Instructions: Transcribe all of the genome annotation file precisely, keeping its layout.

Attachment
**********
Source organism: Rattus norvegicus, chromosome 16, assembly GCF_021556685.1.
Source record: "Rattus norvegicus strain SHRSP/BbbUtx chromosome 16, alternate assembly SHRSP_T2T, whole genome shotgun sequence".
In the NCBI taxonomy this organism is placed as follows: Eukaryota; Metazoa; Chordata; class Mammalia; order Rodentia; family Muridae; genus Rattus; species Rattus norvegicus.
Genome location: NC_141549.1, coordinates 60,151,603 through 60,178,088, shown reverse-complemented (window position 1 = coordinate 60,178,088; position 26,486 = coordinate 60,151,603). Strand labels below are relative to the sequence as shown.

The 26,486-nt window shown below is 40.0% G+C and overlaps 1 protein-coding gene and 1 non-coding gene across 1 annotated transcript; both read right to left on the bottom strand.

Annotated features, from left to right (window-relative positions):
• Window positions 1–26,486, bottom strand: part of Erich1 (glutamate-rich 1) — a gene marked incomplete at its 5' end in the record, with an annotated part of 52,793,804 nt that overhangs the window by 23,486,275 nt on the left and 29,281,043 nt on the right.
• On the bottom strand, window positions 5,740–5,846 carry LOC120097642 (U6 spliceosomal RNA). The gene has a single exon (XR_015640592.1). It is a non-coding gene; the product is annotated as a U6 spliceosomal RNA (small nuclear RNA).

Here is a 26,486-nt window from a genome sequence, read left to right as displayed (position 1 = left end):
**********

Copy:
Source organism: Rattus norvegicus, chromosome 16, assembly GCF_021556685.1.
Source record: "Rattus norvegicus strain SHRSP/BbbUtx chromosome 16, alternate assembly SHRSP_T2T, whole genome shotgun sequence".
In the NCBI taxonomy this organism is placed as follows: Eukaryota; Metazoa; Chordata; class Mammalia; order Rodentia; family Muridae; genus Rattus; species Rattus norvegicus.
Genome location: NC_141549.1, coordinates 60,151,603 through 60,178,088, shown reverse-complemented (window position 1 = coordinate 60,178,088; position 26,486 = coordinate 60,151,603). Strand labels below are relative to the sequence as shown.

The 26,486-nt window shown below is 40.0% G+C and overlaps 1 protein-coding gene and 1 non-coding gene across 1 annotated transcript; both read right to left on the bottom strand.

Annotated features, from left to right (window-relative positions):
• Window positions 1–26,486, bottom strand: part of Erich1 (glutamate-rich 1) — a gene marked incomplete at its 5' end in the record, with an annotated part of 52,793,804 nt that overhangs the window by 23,486,275 nt on the left and 29,281,043 nt on the right.
• On the bottom strand, window positions 5,740–5,846 carry LOC120097642 (U6 spliceosomal RNA). The gene has a single exon (XR_015640592.1). It is a non-coding gene; the product is annotated as a U6 spliceosomal RNA (small nuclear RNA).

Here is a 26,486-nt window from a genome sequence, read left to right as displayed (position 1 = left end):